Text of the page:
A non-Newtonian fluid is a fluid whose flow properties differ in any way from those of Newtonian fluids. Most commonly the viscosity of non-Newtonian fluids is not independent of shear rate or shear rate history...

can leave a "hole" behind. This will gradually fill up over time – this behaviour is seen in materials such as pudding, oobleck, or sand
Sand
Sand is a naturally occurring granular material composed of finely divided rock and mineral particles.The composition of sand is highly variable, depending on the local rock sources and conditions, but the most common constituent of sand in inland continental settings and non-tropical coastal...

(although sand isn't strictly a fluid). Alternatively, stirring a non-Newtonian fluid can cause the viscosity to decrease, so the fluid appears "thinner" (this is seen in non-drip paint
Paint
Paint is any liquid, liquefiable, or mastic composition which after application to a substrate in a thin layer is converted to an opaque solid film. One may also consider the digital mimicry thereof...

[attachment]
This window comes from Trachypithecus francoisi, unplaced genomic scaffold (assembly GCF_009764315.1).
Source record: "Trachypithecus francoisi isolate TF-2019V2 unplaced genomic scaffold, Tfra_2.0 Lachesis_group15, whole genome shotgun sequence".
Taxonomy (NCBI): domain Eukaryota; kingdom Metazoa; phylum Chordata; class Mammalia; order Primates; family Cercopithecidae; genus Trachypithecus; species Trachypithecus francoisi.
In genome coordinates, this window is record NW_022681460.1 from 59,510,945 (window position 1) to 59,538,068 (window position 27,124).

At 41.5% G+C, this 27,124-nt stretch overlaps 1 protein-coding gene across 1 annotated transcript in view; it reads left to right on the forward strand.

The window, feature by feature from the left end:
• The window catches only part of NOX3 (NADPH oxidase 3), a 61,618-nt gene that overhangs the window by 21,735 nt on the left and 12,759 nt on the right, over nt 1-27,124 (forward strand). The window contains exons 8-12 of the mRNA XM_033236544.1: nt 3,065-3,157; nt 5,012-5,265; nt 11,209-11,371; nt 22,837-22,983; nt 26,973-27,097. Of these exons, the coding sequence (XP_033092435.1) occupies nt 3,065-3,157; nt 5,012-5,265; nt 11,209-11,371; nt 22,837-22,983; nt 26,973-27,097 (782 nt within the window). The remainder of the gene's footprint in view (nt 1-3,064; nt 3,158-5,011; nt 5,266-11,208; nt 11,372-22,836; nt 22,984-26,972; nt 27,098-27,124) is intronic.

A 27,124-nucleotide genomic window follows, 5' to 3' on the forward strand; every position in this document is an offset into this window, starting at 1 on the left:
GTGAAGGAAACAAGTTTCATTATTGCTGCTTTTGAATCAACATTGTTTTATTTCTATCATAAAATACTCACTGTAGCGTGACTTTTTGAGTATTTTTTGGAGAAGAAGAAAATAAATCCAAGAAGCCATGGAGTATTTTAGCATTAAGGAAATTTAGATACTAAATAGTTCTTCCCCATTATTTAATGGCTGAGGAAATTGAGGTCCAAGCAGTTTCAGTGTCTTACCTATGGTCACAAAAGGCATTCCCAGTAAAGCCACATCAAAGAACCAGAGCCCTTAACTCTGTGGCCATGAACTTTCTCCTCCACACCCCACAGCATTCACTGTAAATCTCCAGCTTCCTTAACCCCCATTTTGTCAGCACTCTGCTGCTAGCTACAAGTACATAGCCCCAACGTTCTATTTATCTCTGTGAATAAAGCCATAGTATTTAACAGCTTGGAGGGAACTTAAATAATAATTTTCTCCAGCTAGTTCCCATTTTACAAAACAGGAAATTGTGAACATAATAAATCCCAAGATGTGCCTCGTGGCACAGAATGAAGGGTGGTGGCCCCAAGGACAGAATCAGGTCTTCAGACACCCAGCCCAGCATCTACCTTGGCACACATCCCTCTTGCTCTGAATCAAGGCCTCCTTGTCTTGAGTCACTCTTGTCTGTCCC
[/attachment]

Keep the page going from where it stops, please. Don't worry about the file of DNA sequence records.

s). There are many types of non-Newtonian fluids, as they are defined to be something that fails to obey a particular property — for example, most fluids with long molecular chains can react in a non-Newtonian manner.

### Equations for a Newtonian fluid

The constant of proportionality between the shear stress and the velocity gradient is known as the viscosity
Viscosity
Viscosity is a measure of the resistance of a fluid which is being deformed by either shear or tensile stress. In everyday terms , viscosity is "thickness" or "internal friction". Thus, water is "thin", having a lower viscosity, while honey is "thick", having a higher viscosity...

. A simple equation to describe Newtonian fluid behaviour is where is the shear stress exerted by the fluid ("drag
Drag (physics)
In fluid dynamics, drag refers to forces which act on a solid object in the direction of the relative fluid flow velocity...

") is the fluid viscosity – a constant of proportionality is the velocity gradient perpendicular to the direction of shear.

For a Newtonian fluid, the viscosity, by definition, depends only on temperature
Temperature
Temperature is a physical property of matter that quantitatively expresses the common notions of hot and cold. Objects of low temperature are cold, while various degrees of higher temperatures are referred to as warm or hot...

and pressure
Pressure
Pressure is the force per unit area applied in a direction perpendicular to the surface of an object. Gauge pressure is the pressure relative to the local atmospheric or ambient pressure.- Definition :...